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Cold and tired: Jim Lovell rubs the sleep from his eyes during his Apollo 13 mission. (NASA)

How hot was Apollo 13 on reentry?

For the answer, we turned to James Lovell.

airspacemag.com

Reader Scott Davis of Clovis, California is curious about one of the most memorable moon missions, Apollo 13. The third manned mission to the moon was aborted on April 13, 1970, two days after launch, when an oxygen tank exploded, crippling the service module, to which the command module was attached.

The crew—commander James Lovell, command module pilot Jack Swigert, and lunar module pilot Fred Haise—was forced to power down systems in the command module to conserve batteries. They used the lunar module as a “life boat,” looped around the moon, and jettisoned the service and lunar modules en route home.  Protected by the heat shield on the command module, they splashed down safely on April 17.

 “We all know that the exterior of the Apollo capsule was subjected to intense heat during reentry,” Davis writes. “In the movie Apollo 13, we know many of the instruments were frozen due to the [electrical] shutdown, and the ice melted during reentry. My question is, how much of the heat did the astronauts actually feel? How much did the interior of their capsule heat up during this time?”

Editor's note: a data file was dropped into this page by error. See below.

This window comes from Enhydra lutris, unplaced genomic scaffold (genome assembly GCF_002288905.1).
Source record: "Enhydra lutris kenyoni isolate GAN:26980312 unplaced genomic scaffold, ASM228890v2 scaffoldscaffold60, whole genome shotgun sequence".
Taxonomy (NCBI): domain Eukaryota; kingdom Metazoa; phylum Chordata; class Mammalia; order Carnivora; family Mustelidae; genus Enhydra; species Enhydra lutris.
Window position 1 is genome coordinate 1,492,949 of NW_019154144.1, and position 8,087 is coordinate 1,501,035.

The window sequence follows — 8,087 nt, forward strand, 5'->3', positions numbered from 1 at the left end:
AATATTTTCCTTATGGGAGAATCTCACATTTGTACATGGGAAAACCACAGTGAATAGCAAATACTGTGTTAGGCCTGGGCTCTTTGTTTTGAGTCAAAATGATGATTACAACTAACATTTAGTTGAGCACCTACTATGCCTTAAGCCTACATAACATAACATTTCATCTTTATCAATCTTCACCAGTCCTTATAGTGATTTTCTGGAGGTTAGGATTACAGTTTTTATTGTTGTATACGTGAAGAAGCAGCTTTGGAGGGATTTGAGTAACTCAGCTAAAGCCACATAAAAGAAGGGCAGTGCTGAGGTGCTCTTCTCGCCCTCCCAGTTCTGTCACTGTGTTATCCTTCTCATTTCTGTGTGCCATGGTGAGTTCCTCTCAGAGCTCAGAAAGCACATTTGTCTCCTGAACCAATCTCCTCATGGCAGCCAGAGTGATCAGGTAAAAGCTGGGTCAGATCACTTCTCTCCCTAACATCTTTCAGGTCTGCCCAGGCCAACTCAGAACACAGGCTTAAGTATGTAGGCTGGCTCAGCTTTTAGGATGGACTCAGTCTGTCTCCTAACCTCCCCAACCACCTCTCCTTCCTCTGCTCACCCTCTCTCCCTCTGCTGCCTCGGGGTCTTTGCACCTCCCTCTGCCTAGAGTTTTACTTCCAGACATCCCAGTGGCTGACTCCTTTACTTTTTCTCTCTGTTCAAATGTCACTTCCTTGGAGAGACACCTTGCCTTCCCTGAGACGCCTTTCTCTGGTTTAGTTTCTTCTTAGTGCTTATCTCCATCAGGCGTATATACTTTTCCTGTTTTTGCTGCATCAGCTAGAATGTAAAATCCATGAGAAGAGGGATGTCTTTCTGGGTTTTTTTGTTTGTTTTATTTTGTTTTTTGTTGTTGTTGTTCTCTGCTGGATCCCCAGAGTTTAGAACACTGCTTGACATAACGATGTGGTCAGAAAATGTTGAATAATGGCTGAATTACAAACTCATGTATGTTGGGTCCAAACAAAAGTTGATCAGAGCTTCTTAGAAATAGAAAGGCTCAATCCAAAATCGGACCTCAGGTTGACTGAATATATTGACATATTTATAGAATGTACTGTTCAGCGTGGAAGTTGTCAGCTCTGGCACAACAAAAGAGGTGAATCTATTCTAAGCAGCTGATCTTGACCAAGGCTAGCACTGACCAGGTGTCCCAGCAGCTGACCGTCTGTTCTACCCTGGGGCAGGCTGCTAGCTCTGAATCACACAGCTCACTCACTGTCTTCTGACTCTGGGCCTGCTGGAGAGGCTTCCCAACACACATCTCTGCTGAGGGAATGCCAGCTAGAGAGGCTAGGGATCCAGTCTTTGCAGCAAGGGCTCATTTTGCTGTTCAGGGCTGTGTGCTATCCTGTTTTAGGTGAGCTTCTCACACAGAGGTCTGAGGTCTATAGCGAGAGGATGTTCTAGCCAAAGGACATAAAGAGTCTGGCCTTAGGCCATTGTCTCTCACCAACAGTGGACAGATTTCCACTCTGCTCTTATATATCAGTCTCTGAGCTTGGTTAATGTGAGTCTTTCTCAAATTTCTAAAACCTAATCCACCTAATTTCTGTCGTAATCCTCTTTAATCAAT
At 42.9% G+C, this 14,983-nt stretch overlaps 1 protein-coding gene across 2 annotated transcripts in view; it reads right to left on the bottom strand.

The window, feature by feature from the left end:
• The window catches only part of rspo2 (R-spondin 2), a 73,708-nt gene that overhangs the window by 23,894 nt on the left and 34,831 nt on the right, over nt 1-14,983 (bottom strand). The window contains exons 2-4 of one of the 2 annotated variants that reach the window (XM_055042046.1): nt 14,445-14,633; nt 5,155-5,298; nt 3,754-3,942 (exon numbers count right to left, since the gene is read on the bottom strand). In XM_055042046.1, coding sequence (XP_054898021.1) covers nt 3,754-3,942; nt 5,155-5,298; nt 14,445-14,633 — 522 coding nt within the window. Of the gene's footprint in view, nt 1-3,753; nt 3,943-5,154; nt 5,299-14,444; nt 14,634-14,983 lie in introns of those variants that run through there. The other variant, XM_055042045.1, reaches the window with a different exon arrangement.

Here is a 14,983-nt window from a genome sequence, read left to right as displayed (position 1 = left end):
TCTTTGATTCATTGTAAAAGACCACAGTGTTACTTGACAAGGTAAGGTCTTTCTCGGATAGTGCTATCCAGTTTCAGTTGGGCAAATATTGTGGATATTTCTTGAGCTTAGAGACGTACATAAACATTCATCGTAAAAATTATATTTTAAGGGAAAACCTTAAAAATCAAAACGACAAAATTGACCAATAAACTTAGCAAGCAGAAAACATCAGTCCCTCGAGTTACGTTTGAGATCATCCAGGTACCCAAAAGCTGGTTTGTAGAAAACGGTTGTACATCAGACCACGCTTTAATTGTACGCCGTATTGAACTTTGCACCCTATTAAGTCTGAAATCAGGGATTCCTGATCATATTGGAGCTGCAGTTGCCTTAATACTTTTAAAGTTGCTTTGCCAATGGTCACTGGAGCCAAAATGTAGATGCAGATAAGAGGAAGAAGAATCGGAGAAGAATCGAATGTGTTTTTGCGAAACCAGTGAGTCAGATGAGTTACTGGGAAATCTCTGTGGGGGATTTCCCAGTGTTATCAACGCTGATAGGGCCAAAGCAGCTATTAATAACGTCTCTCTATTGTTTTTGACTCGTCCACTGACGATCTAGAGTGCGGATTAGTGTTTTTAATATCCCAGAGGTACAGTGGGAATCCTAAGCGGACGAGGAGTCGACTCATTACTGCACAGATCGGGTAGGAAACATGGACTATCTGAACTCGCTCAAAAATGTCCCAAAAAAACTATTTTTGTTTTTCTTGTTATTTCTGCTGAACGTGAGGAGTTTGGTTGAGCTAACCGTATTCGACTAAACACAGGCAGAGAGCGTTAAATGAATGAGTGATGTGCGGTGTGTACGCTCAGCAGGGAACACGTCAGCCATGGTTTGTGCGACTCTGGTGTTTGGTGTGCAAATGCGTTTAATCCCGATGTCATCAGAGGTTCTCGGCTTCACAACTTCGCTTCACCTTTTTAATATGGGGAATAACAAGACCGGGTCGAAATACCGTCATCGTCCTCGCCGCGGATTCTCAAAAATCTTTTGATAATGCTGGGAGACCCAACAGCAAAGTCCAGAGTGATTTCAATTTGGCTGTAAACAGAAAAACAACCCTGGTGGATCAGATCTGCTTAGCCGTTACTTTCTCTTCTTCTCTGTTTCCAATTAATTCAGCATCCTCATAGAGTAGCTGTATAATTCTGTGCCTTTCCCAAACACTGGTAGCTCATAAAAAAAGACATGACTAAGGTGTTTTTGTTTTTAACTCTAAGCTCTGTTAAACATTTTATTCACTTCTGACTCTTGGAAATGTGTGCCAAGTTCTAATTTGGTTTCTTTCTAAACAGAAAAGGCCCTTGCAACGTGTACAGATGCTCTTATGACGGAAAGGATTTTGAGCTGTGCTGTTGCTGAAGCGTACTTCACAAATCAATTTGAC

For the answers, we turned to Lovell, now a restaurateur in Lake Forest, Illinois. “The movie depicts the command module very cold because we turned off most of the electrical systems to save power,” Lovell writes in an email. “The spacecraft cabin temperature on a normal mission is controlled by using heat produced by electrical systems, with the excess heat dissipating by radiation into space. With the electrical systems turned off, the temperature approached about 34 degrees Fahrenheit prior to entering the atmosphere.

“The instruments did not actually ‘freeze.’ They were inoperable with the system turned off. They came to life when we powered up the command module just prior to reentry. The temperature inside the command module did not rise during reentry. In fact, it was still cold when we landed in the ocean.”

So, in one of NASA’s most nail-biting missions ever, the astronauts not only kept their cool in space, they stayed like that all the way to splashdown.

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